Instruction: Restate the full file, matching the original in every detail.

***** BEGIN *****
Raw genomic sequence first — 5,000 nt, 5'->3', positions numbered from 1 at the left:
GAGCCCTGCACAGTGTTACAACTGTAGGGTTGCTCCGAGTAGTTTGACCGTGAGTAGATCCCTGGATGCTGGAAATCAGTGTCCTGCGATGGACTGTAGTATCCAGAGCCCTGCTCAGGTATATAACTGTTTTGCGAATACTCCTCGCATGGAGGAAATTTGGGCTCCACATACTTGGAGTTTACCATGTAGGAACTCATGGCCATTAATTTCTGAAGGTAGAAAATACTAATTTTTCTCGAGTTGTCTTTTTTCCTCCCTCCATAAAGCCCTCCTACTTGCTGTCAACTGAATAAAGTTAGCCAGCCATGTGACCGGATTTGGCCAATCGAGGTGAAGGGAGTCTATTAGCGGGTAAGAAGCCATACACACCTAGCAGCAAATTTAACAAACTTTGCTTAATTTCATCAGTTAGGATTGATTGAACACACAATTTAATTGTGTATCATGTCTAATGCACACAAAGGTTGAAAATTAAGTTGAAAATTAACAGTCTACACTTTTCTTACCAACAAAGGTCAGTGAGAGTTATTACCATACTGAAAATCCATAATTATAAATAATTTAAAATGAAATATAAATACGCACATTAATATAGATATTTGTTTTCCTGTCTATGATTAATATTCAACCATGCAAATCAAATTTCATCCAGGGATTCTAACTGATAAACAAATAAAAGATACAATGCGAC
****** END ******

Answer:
Raw genomic sequence first — 5,000 nt, 5'->3', positions numbered from 1 at the left:
GAGCCCTGCACAGTGTTACAACTGTAGGGTTGCTCCGAGTAGTTTGACCGTGAGTAGATCCCTGGATGCTGGAAATCAGTGTCCTGCGATGGACTGTAGTATCCAGAGCCCTGCTCAGGTATATAACTGTTTTGCGAATACTCCTCGCATGGAGGAAATTTGGGCTCCACATACTTGGAGTTTACCATGTAGGAACTCATGGCCATTAATTTCTGAAGGTAGAAAATACTAATTTTTCTCGAGTTGTCTTTTTTCCTCCCTCCATAAAGCCCTCCTACTTGCTGTCAACTGAATAAAGTTAGCCAGCCATGTGACCGGATTTGGCCAATCGAGGTGAAGGGAGTCTATTAGCGGGTAAGAAGCCATACACACCTAGCAGCAAATTTAACAAACTTTGCTTAATTTCATCAGTTAGGATTGATTGAACACACAATTTAATTGTGTATCATGTCTAATGCACACAAAGGTTGAAAATTAAGTTGAAAATTAACAGTCTACACTTTTCTTACCAACAAAGGTCAGTGAGAGTTATTACCATACTGAAAATCCATAATTATAAATAATTTAAAATGAAATATAAATACGCACATTAATATAGATATTTGTTTTCCTGTCTATGATTAATATTCAACCATGCAAATCAAATTTCATCCAGGGATTCTAACTGATAAACAAATAAAAGATACAATGCGAC